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Town overreach Senate bill advances 

Boots introduced the bill after elected officials from Darlington and Alamo adopted ordinances regulating wind farms in an effort to eliminate its development. The ordinances were based on a state law that allowed towns to make such regulations within a four-mile radius of their respective town boundaries if public health, safety and welfare were a concern. Should the bill become law, the ordinances adopted by Darlington and Alamo would still remain in effect. The bill that passed third reading last week states that the change would not void an ordinance or resolution adopted by a municipality prior to January 1, 2019.

Credit:  Jim Johnson | Journal Review Online | Feb 18, 2019 | www.journalreview.com ~~

The Senate bill that would repeal the authority for a city or town to exercise certain powers outside of its corporate boundaries passed third reading last week.

Senators approved the bill 39-8 on Thursday. It now goes to the House for consideration.

“All this bill really does is refer to representative government,” said Sen. Phil Boots (R-Crawfordsville) who authored the bill. “The premise behind the bill is if I don’t get to vote for you or the board that represents me – if I don’t have a say in that board – you shouldn’t be able to tell me what to do with my property and my life, etc.”

Boots introduced the bill after elected officials from Darlington and Alamo adopted ordinances regulating wind farms in an effort to eliminate its development. The ordinances were based on a state law that allowed towns to make such regulations within a four-mile radius of their respective town boundaries if public health, safety and welfare were a concern.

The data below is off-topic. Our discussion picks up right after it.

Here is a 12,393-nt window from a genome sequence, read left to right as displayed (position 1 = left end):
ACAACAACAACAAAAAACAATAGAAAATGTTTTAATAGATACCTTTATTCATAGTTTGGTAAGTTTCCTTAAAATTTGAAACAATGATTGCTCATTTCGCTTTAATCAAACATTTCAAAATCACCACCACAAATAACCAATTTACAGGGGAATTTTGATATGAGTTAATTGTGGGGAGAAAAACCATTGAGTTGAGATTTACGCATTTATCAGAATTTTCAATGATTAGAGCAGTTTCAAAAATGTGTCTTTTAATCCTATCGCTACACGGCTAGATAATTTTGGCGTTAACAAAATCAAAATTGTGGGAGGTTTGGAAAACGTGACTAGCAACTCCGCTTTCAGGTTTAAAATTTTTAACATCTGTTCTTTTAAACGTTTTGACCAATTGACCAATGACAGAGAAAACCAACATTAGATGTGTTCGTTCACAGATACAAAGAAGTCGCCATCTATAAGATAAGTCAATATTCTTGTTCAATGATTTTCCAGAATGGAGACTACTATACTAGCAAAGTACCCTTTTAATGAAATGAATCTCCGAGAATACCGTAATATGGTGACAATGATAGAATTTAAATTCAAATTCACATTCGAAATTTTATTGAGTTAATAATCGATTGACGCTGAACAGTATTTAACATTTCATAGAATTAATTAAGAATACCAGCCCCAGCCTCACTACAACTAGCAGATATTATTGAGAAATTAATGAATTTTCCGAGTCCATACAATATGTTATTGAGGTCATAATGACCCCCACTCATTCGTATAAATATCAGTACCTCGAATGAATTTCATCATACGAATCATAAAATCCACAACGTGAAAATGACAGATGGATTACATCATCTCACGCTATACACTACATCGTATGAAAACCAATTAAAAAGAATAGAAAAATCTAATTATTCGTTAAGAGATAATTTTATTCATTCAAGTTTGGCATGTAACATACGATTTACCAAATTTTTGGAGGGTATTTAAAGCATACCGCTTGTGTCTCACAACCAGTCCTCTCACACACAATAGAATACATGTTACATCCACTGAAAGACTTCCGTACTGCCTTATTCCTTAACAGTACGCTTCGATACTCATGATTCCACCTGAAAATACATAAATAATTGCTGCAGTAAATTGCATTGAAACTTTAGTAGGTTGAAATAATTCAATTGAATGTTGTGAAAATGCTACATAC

Should the bill become law, the ordinances adopted by Darlington and Alamo would still remain in effect. The bill that passed third reading last week states that the change would not void an ordinance or resolution adopted by a municipality prior to January 1, 2019.

The City of Crawfordsville’s two-mile jurisdictional area for zoning would also remain in effect. The proposed bill would require municipals to gain approval from the county legislative body for comprehensive plans adopted after June 30.

Source:  Jim Johnson | Journal Review Online | Feb 18, 2019 | www.journalreview.com

This article is the work of the source indicated. Any opinions expressed in it are not necessarily those of National Wind Watch.

The copyright of this article resides with the author or publisher indicated. As part of its noncommercial educational effort to present the environmental, social, scientific, and economic issues of large-scale wind power development to a global audience seeking such information, National Wind Watch endeavors to observe “fair use” as provided for in section 107 of U.S. Copyright Law and similar “fair dealing” provisions of the copyright laws of other nations. Send requests to excerpt, general inquiries, and comments via e-mail.

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